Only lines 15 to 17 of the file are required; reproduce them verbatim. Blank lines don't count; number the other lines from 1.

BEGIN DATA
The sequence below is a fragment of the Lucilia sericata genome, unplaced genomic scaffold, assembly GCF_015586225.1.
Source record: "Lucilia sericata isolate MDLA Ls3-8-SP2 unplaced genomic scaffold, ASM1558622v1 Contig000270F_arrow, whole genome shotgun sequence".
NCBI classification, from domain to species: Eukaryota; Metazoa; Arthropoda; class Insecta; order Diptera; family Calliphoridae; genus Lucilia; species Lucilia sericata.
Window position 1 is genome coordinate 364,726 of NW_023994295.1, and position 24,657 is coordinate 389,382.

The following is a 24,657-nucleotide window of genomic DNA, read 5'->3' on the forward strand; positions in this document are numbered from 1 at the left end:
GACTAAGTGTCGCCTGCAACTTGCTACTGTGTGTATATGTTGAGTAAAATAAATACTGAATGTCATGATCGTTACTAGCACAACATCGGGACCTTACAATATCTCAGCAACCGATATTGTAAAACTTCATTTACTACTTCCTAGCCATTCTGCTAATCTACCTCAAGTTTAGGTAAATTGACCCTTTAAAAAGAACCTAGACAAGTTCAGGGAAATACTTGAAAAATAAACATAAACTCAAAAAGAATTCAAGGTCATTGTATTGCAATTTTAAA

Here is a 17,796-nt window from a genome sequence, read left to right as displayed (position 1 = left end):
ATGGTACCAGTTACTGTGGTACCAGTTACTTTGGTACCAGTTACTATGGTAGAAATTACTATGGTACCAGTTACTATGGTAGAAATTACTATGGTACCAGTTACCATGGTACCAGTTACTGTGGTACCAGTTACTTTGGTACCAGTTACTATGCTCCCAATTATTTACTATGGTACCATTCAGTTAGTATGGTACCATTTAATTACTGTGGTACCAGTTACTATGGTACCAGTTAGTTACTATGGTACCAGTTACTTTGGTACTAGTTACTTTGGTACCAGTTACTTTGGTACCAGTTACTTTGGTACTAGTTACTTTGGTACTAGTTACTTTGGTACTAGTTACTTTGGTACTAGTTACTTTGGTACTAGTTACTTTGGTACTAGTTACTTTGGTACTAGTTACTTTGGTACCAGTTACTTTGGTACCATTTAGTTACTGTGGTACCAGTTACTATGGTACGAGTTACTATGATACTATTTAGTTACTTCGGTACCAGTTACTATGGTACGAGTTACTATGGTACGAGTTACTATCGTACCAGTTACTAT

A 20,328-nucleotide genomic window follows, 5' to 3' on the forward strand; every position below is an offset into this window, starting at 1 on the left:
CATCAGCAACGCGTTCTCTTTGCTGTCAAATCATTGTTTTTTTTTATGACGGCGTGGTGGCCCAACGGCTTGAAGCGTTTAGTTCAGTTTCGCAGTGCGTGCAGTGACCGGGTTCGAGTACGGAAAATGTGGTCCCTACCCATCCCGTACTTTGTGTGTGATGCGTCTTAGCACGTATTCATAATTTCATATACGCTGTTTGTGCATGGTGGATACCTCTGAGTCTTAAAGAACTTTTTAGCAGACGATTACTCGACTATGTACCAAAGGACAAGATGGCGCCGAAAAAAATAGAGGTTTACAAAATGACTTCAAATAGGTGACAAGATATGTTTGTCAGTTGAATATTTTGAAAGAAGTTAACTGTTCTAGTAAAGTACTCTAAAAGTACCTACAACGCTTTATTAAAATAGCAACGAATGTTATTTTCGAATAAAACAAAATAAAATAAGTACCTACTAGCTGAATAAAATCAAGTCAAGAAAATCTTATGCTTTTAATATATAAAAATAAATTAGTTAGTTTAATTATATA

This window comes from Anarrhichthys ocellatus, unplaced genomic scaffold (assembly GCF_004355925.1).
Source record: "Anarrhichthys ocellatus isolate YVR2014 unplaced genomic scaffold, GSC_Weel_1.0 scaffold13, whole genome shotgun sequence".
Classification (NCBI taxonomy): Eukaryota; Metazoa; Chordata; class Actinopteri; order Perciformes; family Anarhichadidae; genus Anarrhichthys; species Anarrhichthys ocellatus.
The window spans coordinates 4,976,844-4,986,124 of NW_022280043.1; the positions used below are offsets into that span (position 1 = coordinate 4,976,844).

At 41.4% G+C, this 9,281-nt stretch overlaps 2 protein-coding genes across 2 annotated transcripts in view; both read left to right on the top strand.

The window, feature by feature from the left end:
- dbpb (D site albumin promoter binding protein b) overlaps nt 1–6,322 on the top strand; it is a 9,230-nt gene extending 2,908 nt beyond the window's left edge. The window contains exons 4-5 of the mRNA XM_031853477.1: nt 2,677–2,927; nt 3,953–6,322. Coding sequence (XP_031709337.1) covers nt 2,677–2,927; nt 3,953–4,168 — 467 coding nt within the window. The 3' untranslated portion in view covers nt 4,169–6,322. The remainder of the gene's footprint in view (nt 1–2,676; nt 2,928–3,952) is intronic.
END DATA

At 41.4% G+C, this 9,281-nt stretch overlaps 2 protein-coding genes across 2 annotated transcripts in view; both read left to right on the top strand.

The window, feature by feature from the left end:
- dbpb (D site albumin promoter binding protein b) overlaps nt 1–6,322 on the top strand; it is a 9,230-nt gene extending 2,908 nt beyond the window's left edge. The window contains exons 4-5 of the mRNA XM_031853477.1: nt 2,677–2,927; nt 3,953–6,322. Coding sequence (XP_031709337.1) covers nt 2,677–2,927; nt 3,953–4,168 — 467 coding nt within the window. The 3' untranslated portion in view covers nt 4,169–6,322. The remainder of the gene's footprint in view (nt 1–2,676; nt 2,928–3,952) is intronic.